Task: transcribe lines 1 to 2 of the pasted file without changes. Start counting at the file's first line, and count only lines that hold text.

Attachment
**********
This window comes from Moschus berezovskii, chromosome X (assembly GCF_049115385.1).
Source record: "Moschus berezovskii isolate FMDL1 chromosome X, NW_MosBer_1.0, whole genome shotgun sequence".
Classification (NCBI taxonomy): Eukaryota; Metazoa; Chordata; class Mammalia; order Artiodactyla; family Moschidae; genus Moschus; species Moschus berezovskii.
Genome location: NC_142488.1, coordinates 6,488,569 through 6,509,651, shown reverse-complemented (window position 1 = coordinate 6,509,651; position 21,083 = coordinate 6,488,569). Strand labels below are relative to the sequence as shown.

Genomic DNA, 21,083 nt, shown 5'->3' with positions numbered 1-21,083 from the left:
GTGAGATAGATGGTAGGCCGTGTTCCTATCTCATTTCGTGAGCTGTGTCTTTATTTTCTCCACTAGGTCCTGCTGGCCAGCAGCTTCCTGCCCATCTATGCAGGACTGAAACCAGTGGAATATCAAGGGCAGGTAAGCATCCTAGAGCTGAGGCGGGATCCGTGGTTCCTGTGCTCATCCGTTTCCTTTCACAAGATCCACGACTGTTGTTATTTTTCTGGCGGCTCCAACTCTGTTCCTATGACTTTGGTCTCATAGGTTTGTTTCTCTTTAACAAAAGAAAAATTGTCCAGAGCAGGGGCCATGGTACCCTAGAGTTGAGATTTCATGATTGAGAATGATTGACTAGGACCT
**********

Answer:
This window comes from Moschus berezovskii, chromosome X (assembly GCF_049115385.1).
Source record: "Moschus berezovskii isolate FMDL1 chromosome X, NW_MosBer_1.0, whole genome shotgun sequence".